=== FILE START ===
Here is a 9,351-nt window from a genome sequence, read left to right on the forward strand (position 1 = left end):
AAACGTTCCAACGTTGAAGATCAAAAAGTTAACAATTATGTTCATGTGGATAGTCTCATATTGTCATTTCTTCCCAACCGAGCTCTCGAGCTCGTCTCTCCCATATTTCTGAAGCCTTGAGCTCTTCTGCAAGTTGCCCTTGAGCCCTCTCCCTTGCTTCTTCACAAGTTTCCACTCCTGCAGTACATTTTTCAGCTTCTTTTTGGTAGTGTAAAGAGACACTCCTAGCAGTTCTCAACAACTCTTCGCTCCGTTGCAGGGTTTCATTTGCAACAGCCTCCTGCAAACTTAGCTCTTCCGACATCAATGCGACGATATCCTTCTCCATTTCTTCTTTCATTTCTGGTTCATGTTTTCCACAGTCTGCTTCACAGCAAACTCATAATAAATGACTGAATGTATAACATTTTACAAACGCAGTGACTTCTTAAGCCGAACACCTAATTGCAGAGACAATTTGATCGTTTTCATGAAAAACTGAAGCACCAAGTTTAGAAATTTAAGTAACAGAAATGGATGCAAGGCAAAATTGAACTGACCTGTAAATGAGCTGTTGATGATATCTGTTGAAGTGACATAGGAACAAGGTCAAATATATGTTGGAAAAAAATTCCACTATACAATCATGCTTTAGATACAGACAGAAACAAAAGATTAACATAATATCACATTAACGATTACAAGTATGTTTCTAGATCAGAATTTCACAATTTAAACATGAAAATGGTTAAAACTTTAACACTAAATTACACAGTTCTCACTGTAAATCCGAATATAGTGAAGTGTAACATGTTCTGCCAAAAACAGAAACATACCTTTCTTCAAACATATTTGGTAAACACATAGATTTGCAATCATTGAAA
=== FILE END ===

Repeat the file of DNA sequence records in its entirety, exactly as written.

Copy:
Here is a 9,351-nt window from a genome sequence, read left to right on the forward strand (position 1 = left end):
AAACGTTCCAACGTTGAAGATCAAAAAGTTAACAATTATGTTCATGTGGATAGTCTCATATTGTCATTTCTTCCCAACCGAGCTCTCGAGCTCGTCTCTCCCATATTTCTGAAGCCTTGAGCTCTTCTGCAAGTTGCCCTTGAGCCCTCTCCCTTGCTTCTTCACAAGTTTCCACTCCTGCAGTACATTTTTCAGCTTCTTTTTGGTAGTGTAAAGAGACACTCCTAGCAGTTCTCAACAACTCTTCGCTCCGTTGCAGGGTTTCATTTGCAACAGCCTCCTGCAAACTTAGCTCTTCCGACATCAATGCGACGATATCCTTCTCCATTTCTTCTTTCATTTCTGGTTCATGTTTTCCACAGTCTGCTTCACAGCAAACTCATAATAAATGACTGAATGTATAACATTTTACAAACGCAGTGACTTCTTAAGCCGAACACCTAATTGCAGAGACAATTTGATCGTTTTCATGAAAAACTGAAGCACCAAGTTTAGAAATTTAAGTAACAGAAATGGATGCAAGGCAAAATTGAACTGACCTGTAAATGAGCTGTTGATGATATCTGTTGAAGTGACATAGGAACAAGGTCAAATATATGTTGGAAAAAAATTCCACTATACAATCATGCTTTAGATACAGACAGAAACAAAAGATTAACATAATATCACATTAACGATTACAAGTATGTTTCTAGATCAGAATTTCACAATTTAAACATGAAAATGGTTAAAACTTTAACACTAAATTACACAGTTCTCACTGTAAATCCGAATATAGTGAAGTGTAACATGTTCTGCCAAAAACAGAAACATACCTTTCTTCAAACATATTTGGTAAACACATAGATTTGCAATCATTGAAA